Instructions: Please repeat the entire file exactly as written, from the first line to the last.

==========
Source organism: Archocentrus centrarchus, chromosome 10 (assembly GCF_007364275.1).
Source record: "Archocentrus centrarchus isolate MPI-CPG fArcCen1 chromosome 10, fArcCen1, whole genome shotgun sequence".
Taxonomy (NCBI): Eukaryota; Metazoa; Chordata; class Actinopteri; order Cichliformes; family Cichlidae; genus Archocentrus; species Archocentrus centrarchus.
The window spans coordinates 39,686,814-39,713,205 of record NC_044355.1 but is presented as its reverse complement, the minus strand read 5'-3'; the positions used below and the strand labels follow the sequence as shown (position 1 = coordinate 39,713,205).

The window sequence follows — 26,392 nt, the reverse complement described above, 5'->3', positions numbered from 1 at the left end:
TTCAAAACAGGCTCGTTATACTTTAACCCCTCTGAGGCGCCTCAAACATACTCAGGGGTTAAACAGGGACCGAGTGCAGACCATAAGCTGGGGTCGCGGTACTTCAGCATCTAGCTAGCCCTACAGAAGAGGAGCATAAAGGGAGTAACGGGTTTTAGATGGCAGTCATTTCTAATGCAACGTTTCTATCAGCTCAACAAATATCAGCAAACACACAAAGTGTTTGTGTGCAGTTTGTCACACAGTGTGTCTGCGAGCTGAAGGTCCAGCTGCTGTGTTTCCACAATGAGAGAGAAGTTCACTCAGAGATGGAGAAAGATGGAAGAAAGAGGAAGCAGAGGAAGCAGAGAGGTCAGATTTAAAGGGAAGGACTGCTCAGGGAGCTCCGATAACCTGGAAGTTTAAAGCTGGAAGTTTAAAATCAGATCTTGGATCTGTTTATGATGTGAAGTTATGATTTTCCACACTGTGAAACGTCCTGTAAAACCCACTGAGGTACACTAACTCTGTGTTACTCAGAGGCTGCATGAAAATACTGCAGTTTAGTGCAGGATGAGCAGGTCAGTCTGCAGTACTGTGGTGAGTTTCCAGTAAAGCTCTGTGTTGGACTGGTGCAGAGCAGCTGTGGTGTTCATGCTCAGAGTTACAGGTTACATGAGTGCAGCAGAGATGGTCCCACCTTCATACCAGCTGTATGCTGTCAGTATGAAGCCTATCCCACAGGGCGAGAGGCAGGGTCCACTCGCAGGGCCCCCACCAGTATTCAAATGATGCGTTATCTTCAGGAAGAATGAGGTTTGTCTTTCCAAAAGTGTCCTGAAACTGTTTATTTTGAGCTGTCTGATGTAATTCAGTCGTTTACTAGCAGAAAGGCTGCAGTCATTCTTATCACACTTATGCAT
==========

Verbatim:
Source organism: Archocentrus centrarchus, chromosome 10 (assembly GCF_007364275.1).
Source record: "Archocentrus centrarchus isolate MPI-CPG fArcCen1 chromosome 10, fArcCen1, whole genome shotgun sequence".
Taxonomy (NCBI): Eukaryota; Metazoa; Chordata; class Actinopteri; order Cichliformes; family Cichlidae; genus Archocentrus; species Archocentrus centrarchus.
The window spans coordinates 39,686,814-39,713,205 of record NC_044355.1 but is presented as its reverse complement, the minus strand read 5'-3'; the positions used below and the strand labels follow the sequence as shown (position 1 = coordinate 39,713,205).

The window sequence follows — 26,392 nt, the reverse complement described above, 5'->3', positions numbered from 1 at the left end:
TTCAAAACAGGCTCGTTATACTTTAACCCCTCTGAGGCGCCTCAAACATACTCAGGGGTTAAACAGGGACCGAGTGCAGACCATAAGCTGGGGTCGCGGTACTTCAGCATCTAGCTAGCCCTACAGAAGAGGAGCATAAAGGGAGTAACGGGTTTTAGATGGCAGTCATTTCTAATGCAACGTTTCTATCAGCTCAACAAATATCAGCAAACACACAAAGTGTTTGTGTGCAGTTTGTCACACAGTGTGTCTGCGAGCTGAAGGTCCAGCTGCTGTGTTTCCACAATGAGAGAGAAGTTCACTCAGAGATGGAGAAAGATGGAAGAAAGAGGAAGCAGAGGAAGCAGAGAGGTCAGATTTAAAGGGAAGGACTGCTCAGGGAGCTCCGATAACCTGGAAGTTTAAAGCTGGAAGTTTAAAATCAGATCTTGGATCTGTTTATGATGTGAAGTTATGATTTTCCACACTGTGAAACGTCCTGTAAAACCCACTGAGGTACACTAACTCTGTGTTACTCAGAGGCTGCATGAAAATACTGCAGTTTAGTGCAGGATGAGCAGGTCAGTCTGCAGTACTGTGGTGAGTTTCCAGTAAAGCTCTGTGTTGGACTGGTGCAGAGCAGCTGTGGTGTTCATGCTCAGAGTTACAGGTTACATGAGTGCAGCAGAGATGGTCCCACCTTCATACCAGCTGTATGCTGTCAGTATGAAGCCTATCCCACAGGGCGAGAGGCAGGGTCCACTCGCAGGGCCCCCACCAGTATTCAAATGATGCGTTATCTTCAGGAAGAATGAGGTTTGTCTTTCCAAAAGTGTCCTGAAACTGTTTATTTTGAGCTGTCTGATGTAATTCAGTCGTTTACTAGCAGAAAGGCTGCAGTCATTCTTATCACACTTATGCAT